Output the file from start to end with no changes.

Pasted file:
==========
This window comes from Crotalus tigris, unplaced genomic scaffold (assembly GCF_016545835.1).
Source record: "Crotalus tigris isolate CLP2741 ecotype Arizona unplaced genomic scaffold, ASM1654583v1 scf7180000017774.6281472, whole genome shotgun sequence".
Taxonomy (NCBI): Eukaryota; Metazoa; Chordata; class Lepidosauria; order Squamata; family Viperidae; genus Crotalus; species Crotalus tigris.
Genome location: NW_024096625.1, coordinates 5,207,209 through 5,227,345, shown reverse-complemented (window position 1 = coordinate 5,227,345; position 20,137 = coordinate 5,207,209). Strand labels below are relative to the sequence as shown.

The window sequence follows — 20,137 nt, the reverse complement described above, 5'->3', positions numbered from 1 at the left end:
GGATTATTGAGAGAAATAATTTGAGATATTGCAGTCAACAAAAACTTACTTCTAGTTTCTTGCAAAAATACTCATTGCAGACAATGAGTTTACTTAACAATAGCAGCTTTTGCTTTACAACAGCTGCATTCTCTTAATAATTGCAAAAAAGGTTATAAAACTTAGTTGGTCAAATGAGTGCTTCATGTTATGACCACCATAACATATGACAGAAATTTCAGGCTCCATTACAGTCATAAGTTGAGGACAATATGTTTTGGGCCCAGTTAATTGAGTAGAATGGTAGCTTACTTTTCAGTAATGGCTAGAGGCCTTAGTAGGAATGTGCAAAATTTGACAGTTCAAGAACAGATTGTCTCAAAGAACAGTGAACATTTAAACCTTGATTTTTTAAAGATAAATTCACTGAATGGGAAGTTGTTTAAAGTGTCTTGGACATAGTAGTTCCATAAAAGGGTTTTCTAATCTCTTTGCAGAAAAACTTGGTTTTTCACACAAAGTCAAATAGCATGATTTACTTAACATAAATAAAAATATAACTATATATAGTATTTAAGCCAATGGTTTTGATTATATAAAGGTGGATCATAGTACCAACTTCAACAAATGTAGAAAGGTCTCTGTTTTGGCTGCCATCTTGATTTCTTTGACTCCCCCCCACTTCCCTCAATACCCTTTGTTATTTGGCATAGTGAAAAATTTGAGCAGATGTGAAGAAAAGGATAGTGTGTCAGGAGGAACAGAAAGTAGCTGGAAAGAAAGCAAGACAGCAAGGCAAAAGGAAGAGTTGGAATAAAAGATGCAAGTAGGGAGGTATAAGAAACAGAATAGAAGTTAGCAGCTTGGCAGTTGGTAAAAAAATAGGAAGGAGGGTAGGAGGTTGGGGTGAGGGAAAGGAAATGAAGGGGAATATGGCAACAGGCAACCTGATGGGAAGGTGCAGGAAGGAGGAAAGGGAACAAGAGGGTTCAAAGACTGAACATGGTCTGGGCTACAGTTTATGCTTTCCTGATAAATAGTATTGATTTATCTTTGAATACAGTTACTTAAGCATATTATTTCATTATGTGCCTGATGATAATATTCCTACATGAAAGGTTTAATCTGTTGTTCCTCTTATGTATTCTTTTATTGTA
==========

This window comes from Crotalus tigris, unplaced genomic scaffold (assembly GCF_016545835.1).
Source record: "Crotalus tigris isolate CLP2741 ecotype Arizona unplaced genomic scaffold, ASM1654583v1 scf7180000017774.6281472, whole genome shotgun sequence".
Taxonomy (NCBI): Eukaryota; Metazoa; Chordata; class Lepidosauria; order Squamata; family Viperidae; genus Crotalus; species Crotalus tigris.
Genome location: NW_024096625.1, coordinates 5,207,209 through 5,227,345, shown reverse-complemented (window position 1 = coordinate 5,227,345; position 20,137 = coordinate 5,207,209). Strand labels below are relative to the sequence as shown.

The window sequence follows — 20,137 nt, the reverse complement described above, 5'->3', positions numbered from 1 at the left end:
GGATTATTGAGAGAAATAATTTGAGATATTGCAGTCAACAAAAACTTACTTCTAGTTTCTTGCAAAAATACTCATTGCAGACAATGAGTTTACTTAACAATAGCAGCTTTTGCTTTACAACAGCTGCATTCTCTTAATAATTGCAAAAAAGGTTATAAAACTTAGTTGGTCAAATGAGTGCTTCATGTTATGACCACCATAACATATGACAGAAATTTCAGGCTCCATTACAGTCATAAGTTGAGGACAATATGTTTTGGGCCCAGTTAATTGAGTAGAATGGTAGCTTACTTTTCAGTAATGGCTAGAGGCCTTAGTAGGAATGTGCAAAATTTGACAGTTCAAGAACAGATTGTCTCAAAGAACAGTGAACATTTAAACCTTGATTTTTTAAAGATAAATTCACTGAATGGGAAGTTGTTTAAAGTGTCTTGGACATAGTAGTTCCATAAAAGGGTTTTCTAATCTCTTTGCAGAAAAACTTGGTTTTTCACACAAAGTCAAATAGCATGATTTACTTAACATAAATAAAAATATAACTATATATAGTATTTAAGCCAATGGTTTTGATTATATAAAGGTGGATCATAGTACCAACTTCAACAAATGTAGAAAGGTCTCTGTTTTGGCTGCCATCTTGATTTCTTTGACTCCCCCCCACTTCCCTCAATACCCTTTGTTATTTGGCATAGTGAAAAATTTGAGCAGATGTGAAGAAAAGGATAGTGTGTCAGGAGGAACAGAAAGTAGCTGGAAAGAAAGCAAGACAGCAAGGCAAAAGGAAGAGTTGGAATAAAAGATGCAAGTAGGGAGGTATAAGAAACAGAATAGAAGTTAGCAGCTTGGCAGTTGGTAAAAAAATAGGAAGGAGGGTAGGAGGTTGGGGTGAGGGAAAGGAAATGAAGGGGAATATGGCAACAGGCAACCTGATGGGAAGGTGCAGGAAGGAGGAAAGGGAACAAGAGGGTTCAAAGACTGAACATGGTCTGGGCTACAGTTTATGCTTTCCTGATAAATAGTATTGATTTATCTTTGAATACAGTTACTTAAGCATATTATTTCATTATGTGCCTGATGATAATATTCCTACATGAAAGGTTTAATCTGTTGTTCCTCTTATGTATTCTTTTATTGTA